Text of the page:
And in case that makes you want to lay down and give up, remember that you’re not in this battle alone. Stay tuned tomorrow to find out about the kind of power you have on your side.

-Susan Landry

Today’s Bible reading passages can be read or listened to at BibleGateway here – Ezra 5-6 and 1 Corinthians 4

Overcoming your Thoughts

Reading for today:

Ezra 3-4 … 1 Corinthians 3

If you were to get the Bjorksnas dresser from Ikea with all of its 678 (just a guess) pieces, are you the kind of person who would meticulously follow the instructions or are you more of a ‘this looks about right’ kind of person?

Twice in today’s passage, Ezra records that the people returning from exile did things “in accordance with what is written”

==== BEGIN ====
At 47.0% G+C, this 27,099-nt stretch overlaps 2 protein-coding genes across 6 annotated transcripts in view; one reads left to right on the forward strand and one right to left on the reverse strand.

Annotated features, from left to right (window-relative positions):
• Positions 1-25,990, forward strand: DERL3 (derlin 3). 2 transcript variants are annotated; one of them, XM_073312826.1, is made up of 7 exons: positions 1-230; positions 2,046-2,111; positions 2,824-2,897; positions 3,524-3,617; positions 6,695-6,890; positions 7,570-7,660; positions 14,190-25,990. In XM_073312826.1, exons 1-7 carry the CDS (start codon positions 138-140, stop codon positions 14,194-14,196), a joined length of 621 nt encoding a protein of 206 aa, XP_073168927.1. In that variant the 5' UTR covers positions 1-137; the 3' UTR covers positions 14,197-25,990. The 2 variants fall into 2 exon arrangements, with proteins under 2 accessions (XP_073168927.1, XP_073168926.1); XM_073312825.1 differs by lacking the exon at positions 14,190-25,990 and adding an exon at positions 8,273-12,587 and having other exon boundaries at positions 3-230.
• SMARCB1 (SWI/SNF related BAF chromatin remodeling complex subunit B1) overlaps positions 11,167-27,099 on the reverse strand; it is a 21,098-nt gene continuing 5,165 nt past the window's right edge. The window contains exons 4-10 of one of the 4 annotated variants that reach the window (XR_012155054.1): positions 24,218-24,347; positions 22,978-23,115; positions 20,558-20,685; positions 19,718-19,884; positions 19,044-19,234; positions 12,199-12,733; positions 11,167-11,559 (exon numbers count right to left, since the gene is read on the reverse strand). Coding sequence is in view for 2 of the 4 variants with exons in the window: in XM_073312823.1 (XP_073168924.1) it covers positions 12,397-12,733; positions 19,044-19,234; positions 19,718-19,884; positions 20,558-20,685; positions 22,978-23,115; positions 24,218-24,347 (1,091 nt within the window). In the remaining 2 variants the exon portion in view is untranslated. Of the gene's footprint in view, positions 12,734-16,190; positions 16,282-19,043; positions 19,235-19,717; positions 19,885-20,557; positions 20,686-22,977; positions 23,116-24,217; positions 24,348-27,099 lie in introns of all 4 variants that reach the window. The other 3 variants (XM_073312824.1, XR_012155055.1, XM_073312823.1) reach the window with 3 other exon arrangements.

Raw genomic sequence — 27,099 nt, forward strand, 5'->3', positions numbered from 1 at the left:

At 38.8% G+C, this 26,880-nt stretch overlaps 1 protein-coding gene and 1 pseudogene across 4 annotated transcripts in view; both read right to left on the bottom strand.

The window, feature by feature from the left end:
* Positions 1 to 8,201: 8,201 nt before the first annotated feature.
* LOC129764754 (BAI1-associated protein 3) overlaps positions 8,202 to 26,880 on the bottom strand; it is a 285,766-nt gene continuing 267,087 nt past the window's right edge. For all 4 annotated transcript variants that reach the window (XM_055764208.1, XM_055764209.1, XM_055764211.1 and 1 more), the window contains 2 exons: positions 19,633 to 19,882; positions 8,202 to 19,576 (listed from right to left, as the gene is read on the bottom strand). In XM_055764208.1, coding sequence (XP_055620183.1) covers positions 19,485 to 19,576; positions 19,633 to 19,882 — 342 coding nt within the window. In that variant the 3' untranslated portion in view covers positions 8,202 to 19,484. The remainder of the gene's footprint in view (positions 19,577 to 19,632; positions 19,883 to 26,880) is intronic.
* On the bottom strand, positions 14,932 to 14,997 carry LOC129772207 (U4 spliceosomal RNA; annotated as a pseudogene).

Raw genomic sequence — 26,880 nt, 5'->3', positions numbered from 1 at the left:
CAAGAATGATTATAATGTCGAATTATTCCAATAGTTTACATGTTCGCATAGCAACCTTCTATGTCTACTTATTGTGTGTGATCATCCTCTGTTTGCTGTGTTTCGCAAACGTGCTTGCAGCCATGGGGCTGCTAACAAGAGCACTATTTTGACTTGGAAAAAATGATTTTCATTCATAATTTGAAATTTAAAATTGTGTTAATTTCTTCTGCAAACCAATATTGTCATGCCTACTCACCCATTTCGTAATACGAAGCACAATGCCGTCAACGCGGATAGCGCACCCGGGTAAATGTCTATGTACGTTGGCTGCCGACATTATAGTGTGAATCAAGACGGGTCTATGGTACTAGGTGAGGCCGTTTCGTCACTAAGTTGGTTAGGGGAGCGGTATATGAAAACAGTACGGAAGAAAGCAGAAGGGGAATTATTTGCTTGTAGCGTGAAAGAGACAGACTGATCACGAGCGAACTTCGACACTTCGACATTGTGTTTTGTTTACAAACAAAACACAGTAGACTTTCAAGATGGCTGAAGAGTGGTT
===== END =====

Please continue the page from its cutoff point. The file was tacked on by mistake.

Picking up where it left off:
“Jeshua son of Jozadak and his brothers the priests along with Zerubbabel son of Shealtiel and his brothers began to build the altar of Israel’s God in order to offer burnt offerings on it, as it is written in the law of Moses, the man of God.” (Ezra 3:2)

“They celebrated the Festival of Booths as prescribed, and offered burnt offerings each day, based on the number specified by ordinance for each festival day.” (Ezra 3:4)

What makes this even more impressive is what we find out in between these two verses:

“They set up the altar on its foundation and offered burnt offerings for the morning and evening on it to the Lord even though they feared the surrounding peoples.” (Ezra 3:3)

Even though they feared…

They did all these things, so careful to faithfully follow the specific instructions of their God, despite their fear. Impressive.

We’re doing a study in our Wednesday night class right now on a book about changing your thoughts, which leads to a changed life.